She blogged the NRO scandal at around the time I wrote this post and I missed it. Here she is:

The problem is that “more context” and “caveats” aren’t what was needed. Just the facts would have sufficed. Smith’s work in those posts was not “good” or “brave.” And “the nature of blogging” doesn’t excuse the phenomenal errors. Given Smith’s admissions, “reliable” is not a word that should attach to his Lebanon reporting.

We are all fallible. We all make mistakes. But these were not small mistakes. They were XXL ones.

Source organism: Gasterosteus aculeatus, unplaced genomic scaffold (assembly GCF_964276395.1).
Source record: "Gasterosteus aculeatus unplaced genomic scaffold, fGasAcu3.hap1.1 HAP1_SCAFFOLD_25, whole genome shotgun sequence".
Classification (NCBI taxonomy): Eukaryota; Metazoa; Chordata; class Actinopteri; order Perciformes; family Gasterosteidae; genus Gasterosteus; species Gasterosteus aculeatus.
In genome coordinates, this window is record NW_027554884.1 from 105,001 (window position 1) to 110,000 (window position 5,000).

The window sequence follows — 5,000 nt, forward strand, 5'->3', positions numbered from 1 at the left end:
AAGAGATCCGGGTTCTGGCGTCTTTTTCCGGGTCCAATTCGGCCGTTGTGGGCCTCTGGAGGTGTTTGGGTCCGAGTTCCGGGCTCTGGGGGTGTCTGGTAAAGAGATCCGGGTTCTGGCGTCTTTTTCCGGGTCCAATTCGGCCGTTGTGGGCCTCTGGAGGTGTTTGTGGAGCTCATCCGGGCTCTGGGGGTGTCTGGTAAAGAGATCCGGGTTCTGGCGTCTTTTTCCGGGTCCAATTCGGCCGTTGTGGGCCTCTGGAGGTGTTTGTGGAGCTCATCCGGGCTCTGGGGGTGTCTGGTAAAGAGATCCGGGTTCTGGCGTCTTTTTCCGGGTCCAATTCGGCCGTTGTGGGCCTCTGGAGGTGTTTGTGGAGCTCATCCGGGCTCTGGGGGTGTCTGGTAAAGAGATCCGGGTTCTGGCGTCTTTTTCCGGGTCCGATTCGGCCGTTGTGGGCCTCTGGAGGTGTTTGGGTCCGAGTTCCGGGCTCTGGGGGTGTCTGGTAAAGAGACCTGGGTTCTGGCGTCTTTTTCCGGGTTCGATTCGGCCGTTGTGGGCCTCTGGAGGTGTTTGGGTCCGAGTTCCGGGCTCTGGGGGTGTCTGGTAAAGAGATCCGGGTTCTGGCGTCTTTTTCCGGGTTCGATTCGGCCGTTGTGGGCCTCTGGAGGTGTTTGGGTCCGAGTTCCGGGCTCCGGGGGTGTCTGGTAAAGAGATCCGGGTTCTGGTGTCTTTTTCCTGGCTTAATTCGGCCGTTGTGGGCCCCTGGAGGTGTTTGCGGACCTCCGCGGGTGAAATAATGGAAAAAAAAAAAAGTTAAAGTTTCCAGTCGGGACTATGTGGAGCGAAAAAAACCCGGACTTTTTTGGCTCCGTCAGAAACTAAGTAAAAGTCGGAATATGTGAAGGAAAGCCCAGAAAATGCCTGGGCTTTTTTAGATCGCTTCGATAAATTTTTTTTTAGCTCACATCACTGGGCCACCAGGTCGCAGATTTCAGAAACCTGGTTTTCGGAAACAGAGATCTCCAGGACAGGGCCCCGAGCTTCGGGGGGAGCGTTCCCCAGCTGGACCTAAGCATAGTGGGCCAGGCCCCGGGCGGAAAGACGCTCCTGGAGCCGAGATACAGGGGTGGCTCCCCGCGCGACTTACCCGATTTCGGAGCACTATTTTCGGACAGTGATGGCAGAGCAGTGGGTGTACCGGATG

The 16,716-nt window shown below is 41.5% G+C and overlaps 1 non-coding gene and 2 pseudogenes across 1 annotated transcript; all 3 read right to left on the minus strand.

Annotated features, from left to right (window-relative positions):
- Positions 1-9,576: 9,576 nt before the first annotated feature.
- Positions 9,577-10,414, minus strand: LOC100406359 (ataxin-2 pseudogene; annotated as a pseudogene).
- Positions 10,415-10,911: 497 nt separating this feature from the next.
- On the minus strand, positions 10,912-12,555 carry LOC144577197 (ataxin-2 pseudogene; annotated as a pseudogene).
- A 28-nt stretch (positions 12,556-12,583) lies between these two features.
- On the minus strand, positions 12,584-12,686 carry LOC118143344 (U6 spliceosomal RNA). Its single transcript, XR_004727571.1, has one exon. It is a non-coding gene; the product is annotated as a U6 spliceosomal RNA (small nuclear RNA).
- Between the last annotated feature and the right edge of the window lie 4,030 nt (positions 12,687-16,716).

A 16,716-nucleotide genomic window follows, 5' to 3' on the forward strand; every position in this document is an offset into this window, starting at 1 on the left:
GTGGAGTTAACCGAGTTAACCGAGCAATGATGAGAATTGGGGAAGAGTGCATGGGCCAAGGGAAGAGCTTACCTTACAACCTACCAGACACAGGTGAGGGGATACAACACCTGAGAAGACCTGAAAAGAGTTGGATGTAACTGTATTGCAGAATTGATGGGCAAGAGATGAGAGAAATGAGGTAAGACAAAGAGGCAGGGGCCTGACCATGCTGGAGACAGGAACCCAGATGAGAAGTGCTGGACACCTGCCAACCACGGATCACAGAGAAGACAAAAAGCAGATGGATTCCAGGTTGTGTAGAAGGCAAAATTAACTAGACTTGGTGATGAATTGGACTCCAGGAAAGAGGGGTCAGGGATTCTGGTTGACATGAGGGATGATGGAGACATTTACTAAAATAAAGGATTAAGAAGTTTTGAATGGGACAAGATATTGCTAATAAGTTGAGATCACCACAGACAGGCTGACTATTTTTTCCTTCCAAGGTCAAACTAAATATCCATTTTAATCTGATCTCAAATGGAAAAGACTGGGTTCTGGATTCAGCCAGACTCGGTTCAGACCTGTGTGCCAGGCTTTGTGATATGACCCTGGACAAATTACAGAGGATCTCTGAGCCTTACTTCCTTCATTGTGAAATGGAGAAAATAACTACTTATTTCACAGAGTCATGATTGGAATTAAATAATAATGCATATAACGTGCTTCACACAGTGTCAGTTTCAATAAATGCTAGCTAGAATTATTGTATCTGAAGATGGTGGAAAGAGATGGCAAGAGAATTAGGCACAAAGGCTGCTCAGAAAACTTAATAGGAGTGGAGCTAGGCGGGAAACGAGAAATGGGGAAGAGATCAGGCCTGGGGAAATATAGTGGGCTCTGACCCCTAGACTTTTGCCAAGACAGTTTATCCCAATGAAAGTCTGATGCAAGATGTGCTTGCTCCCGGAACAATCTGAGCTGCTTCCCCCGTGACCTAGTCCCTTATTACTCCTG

Moreover, online journalists and bloggers can’t have it both ways: They can’t ask for mainstream media parity when their reporting is dead-on and ahead-of-the-curve–and at the same time hide behind the “well, I was just blogging” excuse if their reporting turns out to be as ill-sourced and wrong-headed as the legacy media’s. Also note: In one of the tainted posts, the headline isn’t “Blogging from Lebanon.” It’s “Reporting from Lebanon.”

One difference with TNR: Smith is still employed as a free-lancer by NRO, and wrote these untruths as a staff reporter regular blogger on NRO's site.

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